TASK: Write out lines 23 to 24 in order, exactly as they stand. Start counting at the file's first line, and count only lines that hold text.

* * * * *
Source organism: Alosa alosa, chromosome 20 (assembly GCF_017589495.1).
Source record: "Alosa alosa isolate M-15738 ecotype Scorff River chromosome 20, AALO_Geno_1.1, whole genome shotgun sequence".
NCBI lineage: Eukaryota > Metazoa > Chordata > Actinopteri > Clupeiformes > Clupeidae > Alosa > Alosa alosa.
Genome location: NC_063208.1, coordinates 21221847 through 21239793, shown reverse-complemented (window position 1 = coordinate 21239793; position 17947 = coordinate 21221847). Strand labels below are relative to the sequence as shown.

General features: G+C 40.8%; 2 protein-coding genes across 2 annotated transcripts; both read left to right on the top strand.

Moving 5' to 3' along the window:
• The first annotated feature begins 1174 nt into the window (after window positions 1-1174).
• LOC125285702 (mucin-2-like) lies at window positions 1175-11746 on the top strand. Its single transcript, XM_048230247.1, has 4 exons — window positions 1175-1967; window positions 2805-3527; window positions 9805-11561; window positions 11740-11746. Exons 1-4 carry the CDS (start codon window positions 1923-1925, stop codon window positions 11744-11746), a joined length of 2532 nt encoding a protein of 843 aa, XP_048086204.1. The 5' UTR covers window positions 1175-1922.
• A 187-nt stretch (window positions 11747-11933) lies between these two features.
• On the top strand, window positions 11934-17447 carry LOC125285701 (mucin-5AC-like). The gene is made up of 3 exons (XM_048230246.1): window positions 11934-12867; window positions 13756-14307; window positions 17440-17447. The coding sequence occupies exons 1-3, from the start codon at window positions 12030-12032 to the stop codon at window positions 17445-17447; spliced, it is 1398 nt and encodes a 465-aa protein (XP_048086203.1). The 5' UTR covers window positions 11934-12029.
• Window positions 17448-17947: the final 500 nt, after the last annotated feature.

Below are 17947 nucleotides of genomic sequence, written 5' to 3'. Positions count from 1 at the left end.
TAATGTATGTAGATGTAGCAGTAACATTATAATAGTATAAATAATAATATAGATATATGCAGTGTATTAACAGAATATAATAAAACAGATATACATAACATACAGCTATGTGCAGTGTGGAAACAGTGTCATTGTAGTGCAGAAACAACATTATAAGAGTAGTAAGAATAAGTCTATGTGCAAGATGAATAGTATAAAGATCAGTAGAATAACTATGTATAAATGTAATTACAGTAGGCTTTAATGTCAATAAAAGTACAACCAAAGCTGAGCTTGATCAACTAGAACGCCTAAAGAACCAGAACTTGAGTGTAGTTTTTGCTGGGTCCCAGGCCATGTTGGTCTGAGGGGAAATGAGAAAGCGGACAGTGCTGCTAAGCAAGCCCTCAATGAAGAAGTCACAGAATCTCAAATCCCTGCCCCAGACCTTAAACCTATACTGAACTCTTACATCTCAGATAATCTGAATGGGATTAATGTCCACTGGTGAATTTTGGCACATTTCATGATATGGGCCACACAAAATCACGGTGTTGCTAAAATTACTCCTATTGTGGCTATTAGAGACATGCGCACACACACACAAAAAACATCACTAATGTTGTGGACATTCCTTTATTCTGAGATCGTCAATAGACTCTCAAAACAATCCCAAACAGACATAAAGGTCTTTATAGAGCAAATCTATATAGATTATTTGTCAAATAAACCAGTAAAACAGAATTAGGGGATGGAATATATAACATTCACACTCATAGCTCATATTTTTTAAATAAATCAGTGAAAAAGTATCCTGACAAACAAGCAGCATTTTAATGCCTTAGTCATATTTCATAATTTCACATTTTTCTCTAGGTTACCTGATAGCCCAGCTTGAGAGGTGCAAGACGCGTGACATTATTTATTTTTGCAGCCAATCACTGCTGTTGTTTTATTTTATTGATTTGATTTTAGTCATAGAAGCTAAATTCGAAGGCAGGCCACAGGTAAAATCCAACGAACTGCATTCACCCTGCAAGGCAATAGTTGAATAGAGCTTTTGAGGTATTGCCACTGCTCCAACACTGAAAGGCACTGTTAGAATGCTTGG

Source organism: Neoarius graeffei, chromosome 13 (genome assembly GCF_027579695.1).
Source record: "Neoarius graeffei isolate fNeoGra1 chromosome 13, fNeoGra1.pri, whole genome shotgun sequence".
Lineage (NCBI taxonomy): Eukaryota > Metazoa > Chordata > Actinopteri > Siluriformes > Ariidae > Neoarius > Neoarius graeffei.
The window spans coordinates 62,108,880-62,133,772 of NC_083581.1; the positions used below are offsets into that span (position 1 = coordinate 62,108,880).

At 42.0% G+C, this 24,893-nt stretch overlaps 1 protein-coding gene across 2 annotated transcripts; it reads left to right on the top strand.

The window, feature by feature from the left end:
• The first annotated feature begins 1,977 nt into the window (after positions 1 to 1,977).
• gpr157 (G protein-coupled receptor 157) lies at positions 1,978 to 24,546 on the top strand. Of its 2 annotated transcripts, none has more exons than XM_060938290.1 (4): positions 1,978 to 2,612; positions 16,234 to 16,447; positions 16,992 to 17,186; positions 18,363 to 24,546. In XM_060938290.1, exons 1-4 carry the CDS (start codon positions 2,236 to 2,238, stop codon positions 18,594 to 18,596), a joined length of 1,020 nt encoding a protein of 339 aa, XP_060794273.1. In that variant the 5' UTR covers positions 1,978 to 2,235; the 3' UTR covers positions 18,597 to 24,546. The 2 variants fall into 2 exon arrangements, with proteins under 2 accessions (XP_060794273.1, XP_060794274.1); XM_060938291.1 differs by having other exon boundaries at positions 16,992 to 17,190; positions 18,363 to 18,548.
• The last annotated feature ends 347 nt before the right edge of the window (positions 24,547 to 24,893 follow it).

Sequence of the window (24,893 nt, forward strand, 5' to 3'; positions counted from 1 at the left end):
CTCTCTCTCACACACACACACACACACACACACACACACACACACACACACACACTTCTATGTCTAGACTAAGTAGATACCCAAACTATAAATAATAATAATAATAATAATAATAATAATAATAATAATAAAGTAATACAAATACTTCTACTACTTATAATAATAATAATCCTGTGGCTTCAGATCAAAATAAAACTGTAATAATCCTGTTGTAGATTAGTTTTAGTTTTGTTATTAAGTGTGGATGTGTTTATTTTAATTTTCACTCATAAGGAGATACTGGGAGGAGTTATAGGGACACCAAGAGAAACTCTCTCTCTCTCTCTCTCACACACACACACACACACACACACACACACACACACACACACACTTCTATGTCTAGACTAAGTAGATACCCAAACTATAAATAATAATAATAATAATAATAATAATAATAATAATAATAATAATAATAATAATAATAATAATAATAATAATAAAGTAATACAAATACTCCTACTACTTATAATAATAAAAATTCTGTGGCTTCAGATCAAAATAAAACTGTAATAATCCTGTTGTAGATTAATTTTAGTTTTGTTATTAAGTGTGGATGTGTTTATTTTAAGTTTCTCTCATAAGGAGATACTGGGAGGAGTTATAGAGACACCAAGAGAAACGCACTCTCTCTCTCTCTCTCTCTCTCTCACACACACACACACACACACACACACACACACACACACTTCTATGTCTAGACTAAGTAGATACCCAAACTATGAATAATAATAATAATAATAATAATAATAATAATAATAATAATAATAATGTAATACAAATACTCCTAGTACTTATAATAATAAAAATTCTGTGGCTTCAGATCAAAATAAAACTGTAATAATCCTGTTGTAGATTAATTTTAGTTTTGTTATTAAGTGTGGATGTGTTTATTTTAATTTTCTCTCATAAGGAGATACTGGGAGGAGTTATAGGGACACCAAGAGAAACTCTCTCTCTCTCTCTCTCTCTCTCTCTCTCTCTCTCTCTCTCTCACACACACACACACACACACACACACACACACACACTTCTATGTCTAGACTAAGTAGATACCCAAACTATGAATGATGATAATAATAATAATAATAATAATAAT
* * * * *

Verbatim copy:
Sequence of the window (24,893 nt, forward strand, 5' to 3'; positions counted from 1 at the left end):
CTCTCTCTCACACACACACACACACACACACACACACACACACACACACACACACTTCTATGTCTAGACTAAGTAGATACCCAAACTATAAATAATAATAATAATAATAATAATAATAATAATAATAATAAAGTAATACAAATACTTCTACTACTTATAATAATAATAATCCTGTGGCTTCAGATCAAAATAAAACTGTAATAATCCTGTTGTAGATTAGTTTTAGTTTTGTTATTAAGTGTGGATGTGTTTATTTTAATTTTCACTCATAAGGAGATACTGGGAGGAGTTATAGGGACACCAAGAGAAACTCTCTCTCTCTCTCTCTCACACACACACACACACACACACACACACACACACACACACACACTTCTATGTCTAGACTAAGTAGATACCCAAACTATAAATAATAATAATAATAATAATAATAATAATAATAATAATAATAATAATAATAATAATAATAATAATAATAATAAAGTAATACAAATACTCCTACTACTTATAATAATAAAAATTCTGTGGCTTCAGATCAAAATAAAACTGTAATAATCCTGTTGTAGATTAATTTTAGTTTTGTTATTAAGTGTGGATGTGTTTATTTTAAGTTTCTCTCATAAGGAGATACTGGGAGGAGTTATAGAGACACCAAGAGAAACGCACTCTCTCTCTCTCTCTCTCTCTCTCACACACACACACACACACACACACACACACACACACACTTCTATGTCTAGACTAAGTAGATACCCAAACTATGAATAATAATAATAATAATAATAATAATAATAATAATAATAATAATAATGTAATACAAATACTCCTAGTACTTATAATAATAAAAATTCTGTGGCTTCAGATCAAAATAAAACTGTAATAATCCTGTTGTAGATTAATTTTAGTTTTGTTATTAAGTGTGGATGTGTTTATTTTAATTTTCTCTCATAAGGAGATACTGGGAGGAGTTATAGGGACACCAAGAGAAACTCTCTCTCTCTCTCTCTCTCTCTCTCTCTCTCTCTCTCTCTCTCACACACACACACACACACACACACACACACACACACTTCTATGTCTAGACTAAGTAGATACCCAAACTATGAATGATGATAATAATAATAATAATAATAATAAT